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Planning your succession? What do your producer contracts look like? | Canadian Insurance

Planning your succession? What do your producer contracts look like?

Succession Planning Conference panelists discuss strengths and weaknesses of contract language

As speakers at the 5th annual Succession Planning Conference, hosted by Canadian Insurance Top Broker, Allyson Fischer and Stephen Gleave, partners at Hicks Morley, will discuss different ways owners can protect their business when a producer leaves the brokerage. The Conference takes place October 11 at the Royal York Hotel in Toronto. As a sneak preview, we asked Fischer and Gleave about new developments in case law around restrictive covenants.

What are some of the major concerns brokerage owners have when it comes to producers leaving their firm?

Stephen: The number one concern of brokerage owners is producers taking the relationships they have with clients. They’ll take the business of the clients away from the brokerage to the new brokerage and they’ll lose their gross commissions earned from those clients.

Brokerage owners fear then that every other producer that’s there thinks its open season to leave and take their clients too and that therefore their businesses will die on the vine.

Read: Coverage of the 2011 Succession Planning conference

Have there been any recent significant developments in case law around producer contracts?

Allyson: There are really two forms of protection: The restrictive covenants that you can have producers sign at the time of hire. Generally, there would be no solicit provisions, that if they leave they can’t solicit for a period of time.

Stephen: And a separate provision that they can’t service any of the clients.

That comes from the Staebler Court of Appeal case, confirming that you must separate a no-solicit provision from a no-servicing provision, otherwise the restrictive covenant will be non-enforceable.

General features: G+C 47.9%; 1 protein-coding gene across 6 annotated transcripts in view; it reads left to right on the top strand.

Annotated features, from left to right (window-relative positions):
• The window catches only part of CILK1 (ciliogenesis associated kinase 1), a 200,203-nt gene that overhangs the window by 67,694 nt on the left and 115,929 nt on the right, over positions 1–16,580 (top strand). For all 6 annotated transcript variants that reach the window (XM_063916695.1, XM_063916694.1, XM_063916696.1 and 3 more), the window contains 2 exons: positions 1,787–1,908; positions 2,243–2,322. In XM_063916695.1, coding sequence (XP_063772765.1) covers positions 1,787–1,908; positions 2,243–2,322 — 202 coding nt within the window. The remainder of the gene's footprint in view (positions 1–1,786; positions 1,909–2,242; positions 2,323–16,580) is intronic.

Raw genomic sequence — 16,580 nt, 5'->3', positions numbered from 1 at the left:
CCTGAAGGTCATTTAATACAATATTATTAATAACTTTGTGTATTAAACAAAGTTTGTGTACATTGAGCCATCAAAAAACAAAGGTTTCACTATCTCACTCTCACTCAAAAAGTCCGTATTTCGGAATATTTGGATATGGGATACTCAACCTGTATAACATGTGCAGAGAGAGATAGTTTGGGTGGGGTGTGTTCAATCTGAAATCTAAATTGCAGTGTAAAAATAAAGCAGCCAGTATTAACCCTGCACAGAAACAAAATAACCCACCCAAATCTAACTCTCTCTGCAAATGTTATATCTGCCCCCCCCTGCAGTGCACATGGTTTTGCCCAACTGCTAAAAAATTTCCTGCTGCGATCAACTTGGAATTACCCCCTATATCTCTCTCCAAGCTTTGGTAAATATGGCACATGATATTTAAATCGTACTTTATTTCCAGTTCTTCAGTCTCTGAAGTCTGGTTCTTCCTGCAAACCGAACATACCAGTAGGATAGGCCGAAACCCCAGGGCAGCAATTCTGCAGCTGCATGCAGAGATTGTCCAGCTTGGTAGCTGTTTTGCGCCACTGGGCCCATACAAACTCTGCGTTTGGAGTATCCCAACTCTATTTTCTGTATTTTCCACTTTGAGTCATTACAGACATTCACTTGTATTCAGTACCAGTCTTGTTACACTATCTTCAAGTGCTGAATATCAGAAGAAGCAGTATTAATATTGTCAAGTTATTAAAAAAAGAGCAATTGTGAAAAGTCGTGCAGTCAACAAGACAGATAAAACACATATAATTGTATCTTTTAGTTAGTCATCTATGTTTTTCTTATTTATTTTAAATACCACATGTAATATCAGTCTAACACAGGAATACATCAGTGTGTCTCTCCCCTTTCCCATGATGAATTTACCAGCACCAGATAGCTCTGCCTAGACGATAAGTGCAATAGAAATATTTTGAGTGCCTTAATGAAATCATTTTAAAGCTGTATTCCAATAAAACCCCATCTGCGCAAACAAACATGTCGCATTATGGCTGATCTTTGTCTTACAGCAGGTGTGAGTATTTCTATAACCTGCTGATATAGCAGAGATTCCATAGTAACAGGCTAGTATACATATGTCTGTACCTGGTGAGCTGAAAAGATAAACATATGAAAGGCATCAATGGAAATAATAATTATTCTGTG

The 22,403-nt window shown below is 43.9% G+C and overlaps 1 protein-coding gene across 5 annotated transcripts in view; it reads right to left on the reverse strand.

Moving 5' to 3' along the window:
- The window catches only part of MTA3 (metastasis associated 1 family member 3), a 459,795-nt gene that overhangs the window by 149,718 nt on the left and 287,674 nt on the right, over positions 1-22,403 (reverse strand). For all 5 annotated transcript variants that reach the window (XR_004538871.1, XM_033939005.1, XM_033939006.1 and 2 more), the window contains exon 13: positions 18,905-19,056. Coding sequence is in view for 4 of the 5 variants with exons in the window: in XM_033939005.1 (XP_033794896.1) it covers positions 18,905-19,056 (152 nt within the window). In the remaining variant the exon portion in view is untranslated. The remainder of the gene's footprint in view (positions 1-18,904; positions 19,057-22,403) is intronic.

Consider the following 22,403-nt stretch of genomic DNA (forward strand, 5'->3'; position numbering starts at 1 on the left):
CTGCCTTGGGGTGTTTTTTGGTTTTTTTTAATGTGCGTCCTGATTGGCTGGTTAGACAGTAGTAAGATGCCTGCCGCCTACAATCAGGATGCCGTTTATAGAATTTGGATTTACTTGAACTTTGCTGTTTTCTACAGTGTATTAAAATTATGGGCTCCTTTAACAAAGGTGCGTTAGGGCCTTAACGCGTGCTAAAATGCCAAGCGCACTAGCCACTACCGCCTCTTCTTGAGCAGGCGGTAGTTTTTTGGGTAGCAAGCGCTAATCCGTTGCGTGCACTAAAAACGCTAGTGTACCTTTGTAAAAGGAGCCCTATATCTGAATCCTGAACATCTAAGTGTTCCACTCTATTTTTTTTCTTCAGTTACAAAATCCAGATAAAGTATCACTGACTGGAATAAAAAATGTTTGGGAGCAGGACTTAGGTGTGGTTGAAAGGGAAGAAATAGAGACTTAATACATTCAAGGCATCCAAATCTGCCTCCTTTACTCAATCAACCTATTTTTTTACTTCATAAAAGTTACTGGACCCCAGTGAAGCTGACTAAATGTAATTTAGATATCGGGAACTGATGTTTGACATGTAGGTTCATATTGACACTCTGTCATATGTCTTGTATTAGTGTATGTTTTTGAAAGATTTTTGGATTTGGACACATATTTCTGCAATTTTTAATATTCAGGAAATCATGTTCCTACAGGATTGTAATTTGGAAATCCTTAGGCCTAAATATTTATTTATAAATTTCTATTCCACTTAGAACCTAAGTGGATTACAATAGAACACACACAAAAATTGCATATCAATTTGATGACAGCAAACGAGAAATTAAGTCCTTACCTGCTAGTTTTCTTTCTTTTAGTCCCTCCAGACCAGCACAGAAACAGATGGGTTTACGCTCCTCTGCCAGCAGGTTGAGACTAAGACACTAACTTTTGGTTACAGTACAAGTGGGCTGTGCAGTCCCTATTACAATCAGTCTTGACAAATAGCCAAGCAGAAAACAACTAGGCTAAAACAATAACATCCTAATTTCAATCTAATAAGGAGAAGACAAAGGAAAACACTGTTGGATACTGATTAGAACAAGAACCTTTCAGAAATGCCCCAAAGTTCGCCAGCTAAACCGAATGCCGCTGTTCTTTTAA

The second really important decision is Gentech at the Court of Appeal, which says that if a producer takes a book co-owned with the broker, the producer must pay the broker for the fair-market value of that book.

The other side said that the obligation to buy the book was nothing more than an option and they could ignore the option and take the client without paying for it. The court said, “No, no, no. You have an option, but your option is leave the book or pay for it.”

That’s what’s going to catch a lot of brokers’ attention because it is a different way of protecting your business from a restrictive covenant.

Broker owners can get added protection for their business by saying to a producer, “If you leave with your clients, you will pay me fair market value for those clients’ business, whatever the valuation is.”

See: Gallery from last year’s Succession Planning Conference

What are the biggest mistakes broker owners usually make when crafting producer contracts?

Stephen: The biggest problem is being too broad and too aggressive. If you ask for too much in your restrictive covenants or your contracts, the courts won’t enforce it and you’ll have nothing. So less is more.

Allyson: If you’re asking for a three-year restrictive covenant, or you’re asking for something really broad from a geographic perspective then courts are going to be less inclined to enforce it. They’re going to say it’s unreasonable.

They look at it from two perspectives. They first look to see if the contract is reasonable, in terms of time, line of business, etc. And then if it is too broad and unreasonable then they’re not going to enforce it so it doesn’t matter what that producer did when they left.

Stephen: In the Staebler case, the court struck down the covenant and in the absence of the covenant the producers were free and took, I think, millions of dollars worth of business.

See the full agenda and register today for the 5th annual Succession Planning Conference.